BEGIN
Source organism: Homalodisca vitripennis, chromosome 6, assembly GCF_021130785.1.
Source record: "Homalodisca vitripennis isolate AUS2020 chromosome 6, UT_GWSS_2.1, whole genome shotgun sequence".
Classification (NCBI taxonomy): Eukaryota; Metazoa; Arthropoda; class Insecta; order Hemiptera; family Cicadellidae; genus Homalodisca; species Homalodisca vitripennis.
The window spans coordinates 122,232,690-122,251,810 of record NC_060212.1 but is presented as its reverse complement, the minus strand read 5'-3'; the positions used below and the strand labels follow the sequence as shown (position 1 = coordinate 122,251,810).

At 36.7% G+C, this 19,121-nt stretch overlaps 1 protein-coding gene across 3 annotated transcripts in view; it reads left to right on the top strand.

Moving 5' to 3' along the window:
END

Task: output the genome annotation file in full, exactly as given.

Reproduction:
Source organism: Homalodisca vitripennis, chromosome 6, assembly GCF_021130785.1.
Source record: "Homalodisca vitripennis isolate AUS2020 chromosome 6, UT_GWSS_2.1, whole genome shotgun sequence".
Classification (NCBI taxonomy): Eukaryota; Metazoa; Arthropoda; class Insecta; order Hemiptera; family Cicadellidae; genus Homalodisca; species Homalodisca vitripennis.
The window spans coordinates 122,232,690-122,251,810 of record NC_060212.1 but is presented as its reverse complement, the minus strand read 5'-3'; the positions used below and the strand labels follow the sequence as shown (position 1 = coordinate 122,251,810).

At 36.7% G+C, this 19,121-nt stretch overlaps 1 protein-coding gene across 3 annotated transcripts in view; it reads left to right on the top strand.

Moving 5' to 3' along the window: